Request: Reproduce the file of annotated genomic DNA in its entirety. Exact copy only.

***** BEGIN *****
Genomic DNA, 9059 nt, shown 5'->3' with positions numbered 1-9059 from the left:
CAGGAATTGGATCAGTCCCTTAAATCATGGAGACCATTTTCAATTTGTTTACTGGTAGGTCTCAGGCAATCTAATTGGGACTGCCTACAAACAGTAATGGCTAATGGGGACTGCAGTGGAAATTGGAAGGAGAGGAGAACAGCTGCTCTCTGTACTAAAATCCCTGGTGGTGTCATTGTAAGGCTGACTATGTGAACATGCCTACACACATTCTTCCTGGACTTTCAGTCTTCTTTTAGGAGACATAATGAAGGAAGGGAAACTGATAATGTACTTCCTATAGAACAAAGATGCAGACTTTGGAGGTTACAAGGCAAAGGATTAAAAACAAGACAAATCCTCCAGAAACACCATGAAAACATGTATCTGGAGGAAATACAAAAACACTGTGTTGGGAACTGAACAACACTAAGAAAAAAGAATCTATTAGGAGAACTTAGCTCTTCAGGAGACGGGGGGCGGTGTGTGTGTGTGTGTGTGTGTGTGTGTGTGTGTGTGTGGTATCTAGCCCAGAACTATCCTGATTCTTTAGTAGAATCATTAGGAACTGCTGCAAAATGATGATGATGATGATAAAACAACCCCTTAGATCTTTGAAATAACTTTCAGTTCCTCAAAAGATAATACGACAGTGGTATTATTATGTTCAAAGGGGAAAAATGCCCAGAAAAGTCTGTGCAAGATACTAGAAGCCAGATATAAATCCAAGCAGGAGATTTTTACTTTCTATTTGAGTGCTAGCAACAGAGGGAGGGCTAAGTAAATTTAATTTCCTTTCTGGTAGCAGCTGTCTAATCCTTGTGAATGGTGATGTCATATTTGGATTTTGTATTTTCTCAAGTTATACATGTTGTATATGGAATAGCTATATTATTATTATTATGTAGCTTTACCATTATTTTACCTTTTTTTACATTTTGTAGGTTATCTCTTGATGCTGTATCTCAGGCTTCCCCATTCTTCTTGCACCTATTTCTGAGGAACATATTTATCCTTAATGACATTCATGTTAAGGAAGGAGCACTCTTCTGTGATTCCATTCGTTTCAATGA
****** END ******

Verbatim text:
Genomic DNA, 9059 nt, shown 5'->3' with positions numbered 1-9059 from the left:
CAGGAATTGGATCAGTCCCTTAAATCATGGAGACCATTTTCAATTTGTTTACTGGTAGGTCTCAGGCAATCTAATTGGGACTGCCTACAAACAGTAATGGCTAATGGGGACTGCAGTGGAAATTGGAAGGAGAGGAGAACAGCTGCTCTCTGTACTAAAATCCCTGGTGGTGTCATTGTAAGGCTGACTATGTGAACATGCCTACACACATTCTTCCTGGACTTTCAGTCTTCTTTTAGGAGACATAATGAAGGAAGGGAAACTGATAATGTACTTCCTATAGAACAAAGATGCAGACTTTGGAGGTTACAAGGCAAAGGATTAAAAACAAGACAAATCCTCCAGAAACACCATGAAAACATGTATCTGGAGGAAATACAAAAACACTGTGTTGGGAACTGAACAACACTAAGAAAAAAGAATCTATTAGGAGAACTTAGCTCTTCAGGAGACGGGGGGCGGTGTGTGTGTGTGTGTGTGTGTGTGTGTGTGTGTGTGTGGTATCTAGCCCAGAACTATCCTGATTCTTTAGTAGAATCATTAGGAACTGCTGCAAAATGATGATGATGATGATAAAACAACCCCTTAGATCTTTGAAATAACTTTCAGTTCCTCAAAAGATAATACGACAGTGGTATTATTATGTTCAAAGGGGAAAAATGCCCAGAAAAGTCTGTGCAAGATACTAGAAGCCAGATATAAATCCAAGCAGGAGATTTTTACTTTCTATTTGAGTGCTAGCAACAGAGGGAGGGCTAAGTAAATTTAATTTCCTTTCTGGTAGCAGCTGTCTAATCCTTGTGAATGGTGATGTCATATTTGGATTTTGTATTTTCTCAAGTTATACATGTTGTATATGGAATAGCTATATTATTATTATTATGTAGCTTTACCATTATTTTACCTTTTTTTACATTTTGTAGGTTATCTCTTGATGCTGTATCTCAGGCTTCCCCATTCTTCTTGCACCTATTTCTGAGGAACATATTTATCCTTAATGACATTCATGTTAAGGAAGGAGCACTCTTCTGTGATTCCATTCGTTTCAATGA